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Data Ethics Week: Our Data Ethics Journey by Andrea Lozano

Photo of the blog's author, Andrea Lozano

Greetings AEA community,

I am Andrea Lozano, Evaluation and Learning Officer at The David and Lucile Packard Foundation. At the Packard Foundation we work with people and communities to create enduring solutions for just societies and a healthy, resilient natural world. In this blog, I would like to share how we are rethinking our approach to ethics in our evaluation and learning practice.

Where we started

Starting in 2010, we provided staff with guidance on human subjects’ protections that focused on minimizing risks of harm in evaluations. However, we realized that this guidance was falling behind the times and did not reflect the Foundation’s commitment to equity and justice nor its desire to more fully embrace Equitable Evaluation. We knew we wanted our new guidance to explore how harm can show up in our work – and how issues related to power, equity, and ethics can intersect and inadvertently reinforce extractive patterns. We also felt it was important to acknowledge our own situatedness as a funder and what that meant in terms of unique responsibilities and points of view. We also knew we were not alone, as other funders we talked to were grappling with similar issues.

Rad Resource

To address these concerns, we developed a Data Ethics Guidebook and Toolkit in partnership with Informing Change, intended primarily for audiences who commission evaluations. By sharing this open resource with the field, we hope to play a part in filling what we see as an important gap among funders. Since many of the evaluations we fund are low risk and occur outside of academia or government, we do not undergo a lengthy ethical review process. While this is a welcome development and has enabled nonprofits and funders alike to become nimbler and more effective, this can also lead to ethical issues being overlooked if funders are not aware of what to look out for.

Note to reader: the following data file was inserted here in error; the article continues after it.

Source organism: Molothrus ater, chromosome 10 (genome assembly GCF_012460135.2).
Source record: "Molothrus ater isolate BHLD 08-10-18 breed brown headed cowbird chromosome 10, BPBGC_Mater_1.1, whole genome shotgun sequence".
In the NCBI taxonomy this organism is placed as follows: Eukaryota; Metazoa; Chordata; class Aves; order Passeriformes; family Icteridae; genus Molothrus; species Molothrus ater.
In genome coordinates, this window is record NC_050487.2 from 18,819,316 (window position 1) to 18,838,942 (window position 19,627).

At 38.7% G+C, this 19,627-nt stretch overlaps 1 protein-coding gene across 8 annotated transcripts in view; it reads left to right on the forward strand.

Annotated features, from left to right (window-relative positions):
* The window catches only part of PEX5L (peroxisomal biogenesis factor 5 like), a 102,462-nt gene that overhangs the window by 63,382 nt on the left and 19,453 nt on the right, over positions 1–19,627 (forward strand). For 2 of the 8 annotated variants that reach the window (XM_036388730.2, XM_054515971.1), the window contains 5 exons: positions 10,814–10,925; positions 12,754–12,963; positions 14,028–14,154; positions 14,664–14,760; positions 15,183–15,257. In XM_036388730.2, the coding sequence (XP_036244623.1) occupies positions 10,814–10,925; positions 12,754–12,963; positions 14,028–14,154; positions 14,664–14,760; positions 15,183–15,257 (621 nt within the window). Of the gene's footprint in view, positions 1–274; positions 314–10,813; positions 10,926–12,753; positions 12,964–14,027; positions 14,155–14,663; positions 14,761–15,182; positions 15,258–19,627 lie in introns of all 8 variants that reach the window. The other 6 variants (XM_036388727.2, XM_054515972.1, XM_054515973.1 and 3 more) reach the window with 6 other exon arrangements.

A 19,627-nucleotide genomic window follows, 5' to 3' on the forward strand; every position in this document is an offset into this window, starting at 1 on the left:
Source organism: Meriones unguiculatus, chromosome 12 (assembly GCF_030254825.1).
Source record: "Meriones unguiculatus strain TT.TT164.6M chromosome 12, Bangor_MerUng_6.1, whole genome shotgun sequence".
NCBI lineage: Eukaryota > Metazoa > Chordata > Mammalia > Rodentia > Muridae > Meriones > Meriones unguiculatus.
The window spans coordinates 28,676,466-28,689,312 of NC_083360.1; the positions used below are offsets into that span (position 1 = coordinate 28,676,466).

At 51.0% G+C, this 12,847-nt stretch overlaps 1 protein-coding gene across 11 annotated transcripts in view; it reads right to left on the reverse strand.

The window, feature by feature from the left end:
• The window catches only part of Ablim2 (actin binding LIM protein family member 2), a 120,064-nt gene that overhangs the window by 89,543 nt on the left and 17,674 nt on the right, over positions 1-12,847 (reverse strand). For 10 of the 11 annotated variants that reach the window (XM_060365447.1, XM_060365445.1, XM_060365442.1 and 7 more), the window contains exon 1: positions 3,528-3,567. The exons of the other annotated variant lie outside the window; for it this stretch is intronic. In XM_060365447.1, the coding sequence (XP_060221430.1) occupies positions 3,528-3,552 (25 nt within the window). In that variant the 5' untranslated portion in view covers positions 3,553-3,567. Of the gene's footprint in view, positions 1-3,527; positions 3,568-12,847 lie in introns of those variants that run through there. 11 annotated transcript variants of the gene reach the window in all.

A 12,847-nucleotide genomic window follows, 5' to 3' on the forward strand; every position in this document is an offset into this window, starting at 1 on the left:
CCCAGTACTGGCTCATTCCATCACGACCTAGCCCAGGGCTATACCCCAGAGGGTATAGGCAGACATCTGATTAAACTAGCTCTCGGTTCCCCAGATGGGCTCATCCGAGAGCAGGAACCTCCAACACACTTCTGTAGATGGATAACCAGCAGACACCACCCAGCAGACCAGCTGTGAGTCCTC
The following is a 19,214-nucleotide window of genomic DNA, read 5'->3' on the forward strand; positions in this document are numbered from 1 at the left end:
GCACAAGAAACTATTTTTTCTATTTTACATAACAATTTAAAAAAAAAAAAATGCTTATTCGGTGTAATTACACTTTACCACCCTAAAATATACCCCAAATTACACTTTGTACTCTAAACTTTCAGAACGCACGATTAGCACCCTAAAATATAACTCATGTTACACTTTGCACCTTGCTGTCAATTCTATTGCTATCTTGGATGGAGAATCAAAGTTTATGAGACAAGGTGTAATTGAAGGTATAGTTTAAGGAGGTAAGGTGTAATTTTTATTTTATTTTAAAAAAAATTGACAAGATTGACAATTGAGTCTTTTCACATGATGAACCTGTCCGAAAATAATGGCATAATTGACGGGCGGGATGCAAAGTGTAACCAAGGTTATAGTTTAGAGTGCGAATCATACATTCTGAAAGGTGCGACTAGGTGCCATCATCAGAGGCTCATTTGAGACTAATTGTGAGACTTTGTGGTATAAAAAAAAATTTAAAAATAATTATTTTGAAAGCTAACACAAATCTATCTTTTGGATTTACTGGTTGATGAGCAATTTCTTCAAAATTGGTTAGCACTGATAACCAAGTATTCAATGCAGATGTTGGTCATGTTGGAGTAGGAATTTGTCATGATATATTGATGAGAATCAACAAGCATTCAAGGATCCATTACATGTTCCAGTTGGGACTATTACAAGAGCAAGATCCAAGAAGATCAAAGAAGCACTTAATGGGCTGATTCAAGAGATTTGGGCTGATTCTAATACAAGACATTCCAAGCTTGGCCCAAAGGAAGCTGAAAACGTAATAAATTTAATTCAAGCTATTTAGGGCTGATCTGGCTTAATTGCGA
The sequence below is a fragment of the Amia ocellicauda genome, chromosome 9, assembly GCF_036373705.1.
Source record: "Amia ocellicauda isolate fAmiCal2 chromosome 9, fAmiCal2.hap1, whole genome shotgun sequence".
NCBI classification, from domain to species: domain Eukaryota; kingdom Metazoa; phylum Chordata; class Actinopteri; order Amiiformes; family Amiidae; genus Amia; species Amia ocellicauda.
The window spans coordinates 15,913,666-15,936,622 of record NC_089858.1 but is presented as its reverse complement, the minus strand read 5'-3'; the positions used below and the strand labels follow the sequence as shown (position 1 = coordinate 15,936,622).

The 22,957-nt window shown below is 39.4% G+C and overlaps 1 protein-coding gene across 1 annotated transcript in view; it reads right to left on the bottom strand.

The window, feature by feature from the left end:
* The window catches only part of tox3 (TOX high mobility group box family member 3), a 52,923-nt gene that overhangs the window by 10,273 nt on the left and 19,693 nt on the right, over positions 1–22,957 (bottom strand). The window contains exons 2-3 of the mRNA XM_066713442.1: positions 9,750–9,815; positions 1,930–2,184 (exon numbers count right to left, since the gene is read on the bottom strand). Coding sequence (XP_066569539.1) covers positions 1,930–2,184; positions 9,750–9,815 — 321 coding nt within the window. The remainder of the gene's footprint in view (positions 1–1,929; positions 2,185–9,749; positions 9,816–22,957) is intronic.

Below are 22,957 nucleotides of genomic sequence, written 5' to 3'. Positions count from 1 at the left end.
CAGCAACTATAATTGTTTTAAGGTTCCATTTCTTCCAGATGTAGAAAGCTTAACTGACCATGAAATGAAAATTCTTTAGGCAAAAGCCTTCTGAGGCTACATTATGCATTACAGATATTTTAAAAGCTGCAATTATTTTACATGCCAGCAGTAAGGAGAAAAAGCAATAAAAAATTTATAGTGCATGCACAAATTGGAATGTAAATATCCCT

Where we are now

At the Foundation, we are exploring the best ways to strengthen awareness of data ethics. Relying on the guidebook, our aim is to move towards cultivating a data ethics mindset, rather than just asking staff to apply a checklist and move on. Our new guidance advances our thinking in three major ways:

  • Mindsets not checklists: while it is tempting to develop do’s and don’ts, ethical questions are often not binary and require contextual and situational awareness to navigate effectively.
  • Do no harm, but also add value: As a funder, we should aim to go beyond avoiding harm and add value to the communities we serve. Informing Change introduces a “do no harm – add value continuum” tool that illustrates what that may look like in very practical ways. One way in which funders can move towards adding value is by establishing compensation practices to acknowledge and respect the time and contribution of people who choose to inform or participate in your study. The guidebook offers real examples of modes of compensation that consider issues like the timing when it’s offered, what is an appropriate amount, how is it delivered, or the relative power standing of who is providing, and who is receiving, the compensation. 
  • Work in progress: throughout this project, we became aware of how much, and how fast, the field of data ethics is evolving. This guidance is a living document that should continue to evolve to stay relevant.  

Thank you for taking the time to read about our journey towards better data ethics in evaluation and learning practice.

The American Evaluation Association is hosting Data Ethics Week.Would you like to submit an AEA365 Tip? Please send a note of interest to AEA365@eval.org. AEA365 is sponsored by the American Evaluation Association and provides a Tip-a-Day by and for evaluators. The views and opinions expressed on the AEA365 blog are solely those of the original authors and other contributors. These views and opinions do not necessarily represent those of the American Evaluation Association, and/or any/all contributors to this site.

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